It was common knowledge he had a wife. They married young, fresh out of university. Maybe there was some grand job offer that struck like lightning. Blood in the water, even.
I was familiar with him. When we met, he seemed taller than one would think from afar. Something about posture and composure, I think. He stretched out his arm as if we were business partners, and he wanted to sign off on a venture I had wordlessly propositioned. From the beginning, right then, he was the sort of man you surrounded with mirrors in a palace in your head. Every angle would be scrutinised but not now, not in public. Let’s wait until the curtains are drawn and the mirrors only reflect contortions of his body, from tip to tail.
The first time we made love, he confessed he liked roleplaying. Pretending to be an animal in the sack. It was strange at first, his nostrils flaring as a lone bull’s in the pasture but, when I closed my eyes, all I pictured was a ceiling unfolding for the skies, for the stars.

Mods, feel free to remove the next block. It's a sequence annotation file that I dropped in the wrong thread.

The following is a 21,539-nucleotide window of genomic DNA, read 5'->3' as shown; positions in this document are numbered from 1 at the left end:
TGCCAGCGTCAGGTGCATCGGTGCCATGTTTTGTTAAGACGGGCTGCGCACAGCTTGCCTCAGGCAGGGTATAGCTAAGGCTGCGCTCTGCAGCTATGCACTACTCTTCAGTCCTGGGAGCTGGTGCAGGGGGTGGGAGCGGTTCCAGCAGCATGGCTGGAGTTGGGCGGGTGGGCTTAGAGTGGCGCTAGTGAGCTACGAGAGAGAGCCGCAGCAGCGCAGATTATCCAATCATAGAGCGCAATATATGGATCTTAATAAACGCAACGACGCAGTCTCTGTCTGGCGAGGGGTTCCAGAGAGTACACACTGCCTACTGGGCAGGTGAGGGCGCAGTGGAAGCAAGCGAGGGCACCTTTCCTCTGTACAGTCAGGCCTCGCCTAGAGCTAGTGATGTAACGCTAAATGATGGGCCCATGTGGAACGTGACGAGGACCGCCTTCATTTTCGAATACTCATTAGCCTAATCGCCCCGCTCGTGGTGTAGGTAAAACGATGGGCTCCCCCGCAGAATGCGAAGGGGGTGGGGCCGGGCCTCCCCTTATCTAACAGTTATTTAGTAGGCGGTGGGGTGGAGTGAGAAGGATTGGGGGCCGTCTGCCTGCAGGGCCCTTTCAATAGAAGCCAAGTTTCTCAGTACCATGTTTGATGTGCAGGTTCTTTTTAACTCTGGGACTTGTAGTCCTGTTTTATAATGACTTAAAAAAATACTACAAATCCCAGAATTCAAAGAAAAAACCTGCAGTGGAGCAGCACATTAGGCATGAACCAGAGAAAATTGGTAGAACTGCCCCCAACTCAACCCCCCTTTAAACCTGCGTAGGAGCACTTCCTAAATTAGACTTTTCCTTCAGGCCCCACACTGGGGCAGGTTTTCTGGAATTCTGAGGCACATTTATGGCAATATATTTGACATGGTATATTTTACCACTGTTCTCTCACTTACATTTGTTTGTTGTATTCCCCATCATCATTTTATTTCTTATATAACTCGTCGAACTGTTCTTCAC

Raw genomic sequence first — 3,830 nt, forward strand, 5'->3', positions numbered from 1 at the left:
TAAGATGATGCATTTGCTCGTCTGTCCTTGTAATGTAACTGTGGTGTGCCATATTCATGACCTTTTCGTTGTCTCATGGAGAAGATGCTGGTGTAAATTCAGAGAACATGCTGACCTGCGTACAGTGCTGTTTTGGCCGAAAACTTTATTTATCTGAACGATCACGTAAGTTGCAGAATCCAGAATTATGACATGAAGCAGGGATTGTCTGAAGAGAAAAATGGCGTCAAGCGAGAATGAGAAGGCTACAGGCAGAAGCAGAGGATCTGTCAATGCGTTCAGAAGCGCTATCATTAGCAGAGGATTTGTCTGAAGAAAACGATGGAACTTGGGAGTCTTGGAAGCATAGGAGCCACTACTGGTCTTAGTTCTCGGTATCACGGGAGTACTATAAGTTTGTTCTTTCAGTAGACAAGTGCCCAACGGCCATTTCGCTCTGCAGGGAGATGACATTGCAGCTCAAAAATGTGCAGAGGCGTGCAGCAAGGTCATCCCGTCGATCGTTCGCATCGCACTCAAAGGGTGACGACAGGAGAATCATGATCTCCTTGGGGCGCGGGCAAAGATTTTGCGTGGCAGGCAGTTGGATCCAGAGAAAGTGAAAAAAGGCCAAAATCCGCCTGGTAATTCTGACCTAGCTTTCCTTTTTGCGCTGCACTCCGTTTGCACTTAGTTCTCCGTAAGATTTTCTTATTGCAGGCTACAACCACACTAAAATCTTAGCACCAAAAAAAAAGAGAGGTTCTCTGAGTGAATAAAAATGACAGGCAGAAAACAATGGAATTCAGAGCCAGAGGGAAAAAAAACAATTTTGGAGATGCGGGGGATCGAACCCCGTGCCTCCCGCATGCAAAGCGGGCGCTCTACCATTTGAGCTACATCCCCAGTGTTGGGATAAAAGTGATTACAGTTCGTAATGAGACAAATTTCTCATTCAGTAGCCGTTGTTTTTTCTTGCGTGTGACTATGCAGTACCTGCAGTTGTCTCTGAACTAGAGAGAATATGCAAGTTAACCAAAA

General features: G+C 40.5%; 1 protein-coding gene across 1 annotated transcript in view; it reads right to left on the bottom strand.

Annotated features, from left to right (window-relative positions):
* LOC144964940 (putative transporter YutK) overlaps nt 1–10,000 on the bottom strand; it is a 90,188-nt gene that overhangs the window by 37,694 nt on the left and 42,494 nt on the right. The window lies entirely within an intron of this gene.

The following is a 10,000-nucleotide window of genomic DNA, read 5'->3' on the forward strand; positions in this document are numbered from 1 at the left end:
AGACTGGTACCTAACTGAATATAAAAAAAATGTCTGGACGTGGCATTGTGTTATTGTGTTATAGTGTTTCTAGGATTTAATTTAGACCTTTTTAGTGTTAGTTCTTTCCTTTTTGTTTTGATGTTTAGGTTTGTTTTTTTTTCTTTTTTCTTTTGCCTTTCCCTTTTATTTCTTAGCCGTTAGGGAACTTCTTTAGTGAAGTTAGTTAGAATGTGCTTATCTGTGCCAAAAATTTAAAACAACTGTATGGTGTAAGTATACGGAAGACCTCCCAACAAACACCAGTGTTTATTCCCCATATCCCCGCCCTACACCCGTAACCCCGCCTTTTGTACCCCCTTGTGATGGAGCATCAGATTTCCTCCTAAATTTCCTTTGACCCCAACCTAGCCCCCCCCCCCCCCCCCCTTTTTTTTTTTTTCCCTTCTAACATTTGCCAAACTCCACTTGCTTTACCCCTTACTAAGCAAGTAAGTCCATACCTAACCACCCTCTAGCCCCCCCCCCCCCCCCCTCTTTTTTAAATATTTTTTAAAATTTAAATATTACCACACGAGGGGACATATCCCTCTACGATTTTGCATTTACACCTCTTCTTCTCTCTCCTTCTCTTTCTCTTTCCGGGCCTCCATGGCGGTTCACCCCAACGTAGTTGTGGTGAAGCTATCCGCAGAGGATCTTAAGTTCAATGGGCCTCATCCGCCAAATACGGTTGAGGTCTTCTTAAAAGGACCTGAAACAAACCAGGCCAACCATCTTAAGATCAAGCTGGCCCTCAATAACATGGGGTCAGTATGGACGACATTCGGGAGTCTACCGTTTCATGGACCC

Ursa Major and Minor.
Perseus winding itself around my body.
He fanned a plume of brightly coloured feathers: reds, greens, a pale white so pristine. One feather retreated from somewhere unknown. Silver, the colour of ore found deep underground. I had had sex two weeks before then but the memory of it completely cleansed from memory.
I found myself rolling awake in the middle of the night, half-conscious, deleting the number of an asshole that only texted me when he wanted an ass to slap and naked pictures to beg for.
‘Come here,’ the married man said, tugging at the sheet, exposing my legs.
I inched toward him. What was I meant to say?
He held me briefly. ‘I should go.’